Groundbreaking AI system better predicts water availability for drought-sensitive farmers

This is particularly crucial for water planners throughout the West, as “every drop of water” is allocated for various uses such as irrigation, hydropower, drinking water, etc.

Mt. Eyak SNOTEL site, above the coastal town of Cordova, Alaska. Snow depth is about 10.5 feet, 45% density.

Mt. Eyak SNOTEL site, above the coastal town of Cordova, Alaska. Snow depth is about 10.5 feet, 45% density. (CREDIT: Daniel Fisher of the USDA Natural Resources Conservation Service)

A new computer model developed by an interdisciplinary team of Washington State University (WSU) researchers leverages advanced artificial intelligence (AI) to more accurately measure snow and water availability across vast distances in the Western United States. This improved model, which integrates both spatial and temporal data, holds promise for better predicting water availability for farmers and other stakeholders in the future.

Published in the Proceedings of the AAAI Conference on Artificial Intelligence, the WSU researchers' model predicts water availability in regions where physical snow measurements are not available. By comparing their results to data from over 300 snow measuring stations across the Western U.S., the team demonstrated that their model outperforms previous AI models that relied solely on machine learning.

Traditional models primarily focused on temporal data, gathering information from a few locations at different time points. In contrast, the new model incorporates both spatial and temporal data, resulting in more accurate predictions. This is particularly crucial for water planners throughout the West, as "every drop of water" is allocated for various uses such as irrigation, hydropower, drinking water, and environmental needs, according to Krishu Thapa, a WSU computer science graduate student and the study's lead author.

Each spring, water management agencies in the West make critical decisions based on the amount of snow in the mountains. "This is a problem deeply related to our way of life in the Western U.S.," said co-author Kirti Rajagopalan, a professor in WSU’s Department of Biological Systems Engineering. "Snow is key in an area where more than half of the streamflow comes from snowmelt. Understanding how snow forms, changes, and varies spatially is vital for all decisions."

Spatial map showing the sparse spread of 822 SNOTEL locations across Western U.S., of which we used a subset of 323 stations based on data availability. (CREDIT: Proceedings of the AAAI Conference on Artificial Intelligence)

There are 822 snow measurement stations throughout the Western U.S. that provide daily information on potential water availability, known as the snow-water equivalent (SWE). These stations also monitor snow depth, temperature, precipitation, and relative humidity. However, with one station approximately every 1,500 square miles, the SWE can vary significantly even a short distance from a station due to factors like topography.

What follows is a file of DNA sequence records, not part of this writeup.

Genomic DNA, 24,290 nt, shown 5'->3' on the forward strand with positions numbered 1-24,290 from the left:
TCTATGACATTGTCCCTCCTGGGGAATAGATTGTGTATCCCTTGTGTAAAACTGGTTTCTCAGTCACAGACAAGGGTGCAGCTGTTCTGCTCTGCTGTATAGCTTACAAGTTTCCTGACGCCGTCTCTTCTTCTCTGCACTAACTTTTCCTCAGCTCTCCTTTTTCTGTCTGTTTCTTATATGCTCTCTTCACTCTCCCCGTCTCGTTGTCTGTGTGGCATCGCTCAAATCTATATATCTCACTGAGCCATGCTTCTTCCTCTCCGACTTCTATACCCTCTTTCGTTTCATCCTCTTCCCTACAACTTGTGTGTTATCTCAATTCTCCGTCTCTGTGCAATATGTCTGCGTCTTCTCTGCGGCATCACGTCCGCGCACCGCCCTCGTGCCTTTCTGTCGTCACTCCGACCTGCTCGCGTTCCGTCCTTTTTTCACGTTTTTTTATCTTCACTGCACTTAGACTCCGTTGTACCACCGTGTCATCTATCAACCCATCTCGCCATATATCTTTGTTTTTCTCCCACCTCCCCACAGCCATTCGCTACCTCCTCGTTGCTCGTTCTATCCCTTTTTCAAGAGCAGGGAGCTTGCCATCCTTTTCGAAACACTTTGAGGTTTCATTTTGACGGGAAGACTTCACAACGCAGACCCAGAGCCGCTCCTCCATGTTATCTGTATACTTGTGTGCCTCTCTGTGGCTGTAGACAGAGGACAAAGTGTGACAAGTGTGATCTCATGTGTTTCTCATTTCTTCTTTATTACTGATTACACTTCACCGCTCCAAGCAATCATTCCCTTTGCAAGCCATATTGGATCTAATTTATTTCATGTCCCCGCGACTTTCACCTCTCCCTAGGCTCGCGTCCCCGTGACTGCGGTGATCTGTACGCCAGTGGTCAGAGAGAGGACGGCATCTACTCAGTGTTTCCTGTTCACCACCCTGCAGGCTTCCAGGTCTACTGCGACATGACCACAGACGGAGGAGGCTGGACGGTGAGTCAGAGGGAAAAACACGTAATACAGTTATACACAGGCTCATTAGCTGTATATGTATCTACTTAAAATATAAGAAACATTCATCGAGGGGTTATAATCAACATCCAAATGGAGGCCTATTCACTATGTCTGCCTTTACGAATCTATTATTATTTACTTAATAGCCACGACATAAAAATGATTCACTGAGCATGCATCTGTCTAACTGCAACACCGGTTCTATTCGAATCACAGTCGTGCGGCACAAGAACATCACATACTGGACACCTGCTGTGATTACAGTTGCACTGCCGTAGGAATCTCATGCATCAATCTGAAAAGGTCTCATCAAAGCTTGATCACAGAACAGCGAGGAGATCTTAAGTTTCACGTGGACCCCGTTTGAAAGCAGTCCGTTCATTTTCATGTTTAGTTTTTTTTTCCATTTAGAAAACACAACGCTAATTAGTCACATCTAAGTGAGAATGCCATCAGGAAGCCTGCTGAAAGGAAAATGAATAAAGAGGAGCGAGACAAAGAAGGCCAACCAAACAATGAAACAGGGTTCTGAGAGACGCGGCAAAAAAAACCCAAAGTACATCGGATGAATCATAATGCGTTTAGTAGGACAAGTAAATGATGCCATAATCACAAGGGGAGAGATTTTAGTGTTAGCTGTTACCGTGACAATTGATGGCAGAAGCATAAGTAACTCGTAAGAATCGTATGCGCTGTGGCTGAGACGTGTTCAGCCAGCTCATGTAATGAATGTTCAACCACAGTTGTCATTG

"Decision makers often rely on data from nearby stations, but this doesn’t account for variations in topography and other features, leading to potential over or under predictions of water supplies," said co-author Bhupinderjeet Singh, a WSU graduate student in biological systems engineering. "Our machine learning models aim to improve these predictions."

The researchers developed a modeling framework for SWE prediction that captures spatial and temporal information to predict daily SWE for any location, regardless of station presence. Previous machine learning models focused only on temporal data, making predictions for one location over multiple days. "Using our new technique, we incorporate both spatial and temporal models to make more accurate predictions for SWE values," explained Thapa. "Our goal is to transform the sparse network of stations into dense prediction points for areas without stations."

a) The best model (highest NSE) for each location overlaid on Western U.S. map. b) Relative model performance (RMP) chart. (CREDIT: Proceedings of the AAAI Conference on Artificial Intelligence)

While this model is not yet ready for direct application in decision-making, it represents a significant step toward future forecasting and improving inputs for streamflow prediction models. The researchers are working to extend the model to make it spatially complete and eventually develop it into a real-world forecasting tool.

This project was conducted through the AI Institute for Transforming Workforce and Decision Support (AgAID Institute) and supported by the USDA’s National Institute of Food and Agriculture. Rajagopalan emphasized the potential long-term benefits of the research: "As we refine the model, it will provide more accurate and comprehensive data, ultimately aiding water management and planning across the Western U.S."

By incorporating both spatial and temporal data, the model provides more accurate predictions, which are crucial for effective water management in a region where snowmelt is a key water source. The ongoing research and development aim to enhance the model’s capabilities, paving the way for more reliable and efficient water resource planning in the future.

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Joshua Shavit
Joshua ShavitScience and Good News Writer
Joshua Shavit is a bright and enthusiastic 17-year-old student with a passion for sharing positive stories that uplift and inspire. With a flair for writing and a deep appreciation for the beauty of human kindness, Joshua has embarked on a journey to spotlight the good news that happens around the world daily. His youthful perspective and genuine interest in spreading positivity make him a promising writer and co-founder at The Brighter Side of News.